|Number of mutations
Feb 22, 2004
I was wondering if anyone has ever quantified the number of possible mutations? Are there common ones and less common ones. Which are the most common mutations?
Response from Dr. Sherer
The International AIDS Society - USA maintains an updated list of clinically significant HIV mutations that can be easily accessed at www.iasusa.org/resistance_mutations. It was last updated in October, 2003.
The total number is significantly higher than this list, since the replication rate is so high (10 billion events per day) and highly error prone. Some of these may appear on resistance tests as 'polymorphisms' which have no known clinical significance.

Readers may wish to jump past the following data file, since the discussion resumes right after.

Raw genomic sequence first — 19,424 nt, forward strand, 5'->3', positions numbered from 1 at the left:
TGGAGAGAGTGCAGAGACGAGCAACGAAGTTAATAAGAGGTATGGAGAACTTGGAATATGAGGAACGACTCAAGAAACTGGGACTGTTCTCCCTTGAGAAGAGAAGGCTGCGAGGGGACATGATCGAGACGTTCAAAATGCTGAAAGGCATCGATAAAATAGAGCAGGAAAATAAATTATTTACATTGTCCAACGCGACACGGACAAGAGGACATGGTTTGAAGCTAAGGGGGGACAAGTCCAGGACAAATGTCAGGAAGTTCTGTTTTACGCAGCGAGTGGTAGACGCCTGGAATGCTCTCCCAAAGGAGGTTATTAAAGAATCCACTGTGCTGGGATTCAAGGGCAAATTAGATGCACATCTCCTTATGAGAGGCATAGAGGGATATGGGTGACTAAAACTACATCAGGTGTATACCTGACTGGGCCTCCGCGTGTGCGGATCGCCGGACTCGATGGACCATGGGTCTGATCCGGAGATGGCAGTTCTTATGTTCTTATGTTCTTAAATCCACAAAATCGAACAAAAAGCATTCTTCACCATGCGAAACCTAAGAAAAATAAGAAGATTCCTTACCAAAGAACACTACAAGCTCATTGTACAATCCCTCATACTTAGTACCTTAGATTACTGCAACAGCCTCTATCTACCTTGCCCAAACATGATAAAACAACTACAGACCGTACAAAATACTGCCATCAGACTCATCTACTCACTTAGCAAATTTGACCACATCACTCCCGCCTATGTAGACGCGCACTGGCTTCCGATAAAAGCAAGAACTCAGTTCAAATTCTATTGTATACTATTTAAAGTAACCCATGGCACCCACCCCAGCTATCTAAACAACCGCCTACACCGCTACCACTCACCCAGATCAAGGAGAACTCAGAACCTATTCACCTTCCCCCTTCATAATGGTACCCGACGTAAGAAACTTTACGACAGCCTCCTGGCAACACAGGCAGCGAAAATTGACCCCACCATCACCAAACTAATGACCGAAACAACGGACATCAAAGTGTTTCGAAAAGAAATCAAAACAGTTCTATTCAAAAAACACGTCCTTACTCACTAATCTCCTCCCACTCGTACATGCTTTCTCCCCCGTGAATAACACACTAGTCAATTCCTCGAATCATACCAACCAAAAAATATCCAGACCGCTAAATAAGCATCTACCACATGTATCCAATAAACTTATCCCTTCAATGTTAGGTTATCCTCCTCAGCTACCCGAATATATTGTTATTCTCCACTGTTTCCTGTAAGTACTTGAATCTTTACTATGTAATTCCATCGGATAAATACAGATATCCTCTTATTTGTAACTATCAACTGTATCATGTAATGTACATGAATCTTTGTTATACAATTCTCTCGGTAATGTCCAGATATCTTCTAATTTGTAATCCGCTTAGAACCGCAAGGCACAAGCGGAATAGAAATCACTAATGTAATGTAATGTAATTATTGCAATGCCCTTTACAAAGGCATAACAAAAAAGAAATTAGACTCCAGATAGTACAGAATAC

There are some worth noting for each class.
For example, many) are affected by 'NAMS' (nucleoside analogue mutatins), at positions 41, 44, 67 70, 118, 210, 215 and 219. Note that polymorphisms can also occur at these loci. Multiple TAMS reduce susceptibility to these drugs. Mutations at the 151 locus, called the 151 complex, and inserted sites at locus 69, called the 69 insertion complex, confer resistance to all NRTIs.
The NNRTIs are affected by mutations at the 103, 106, 181, and 188 loci.
And the protease inhibitors require multiple mutations at numerous sites, among them 10, 32, 46, 54, 82, 84, and 90.
To interpret resistance test results, there is no substitute for talking with your doctor. This information requires careful interpretation along with several other key peices of information, including your drug history, history of adherence to your regimens, and your clinical status.
concerned about cd4 increase with viral increase
once resistant to one drug,
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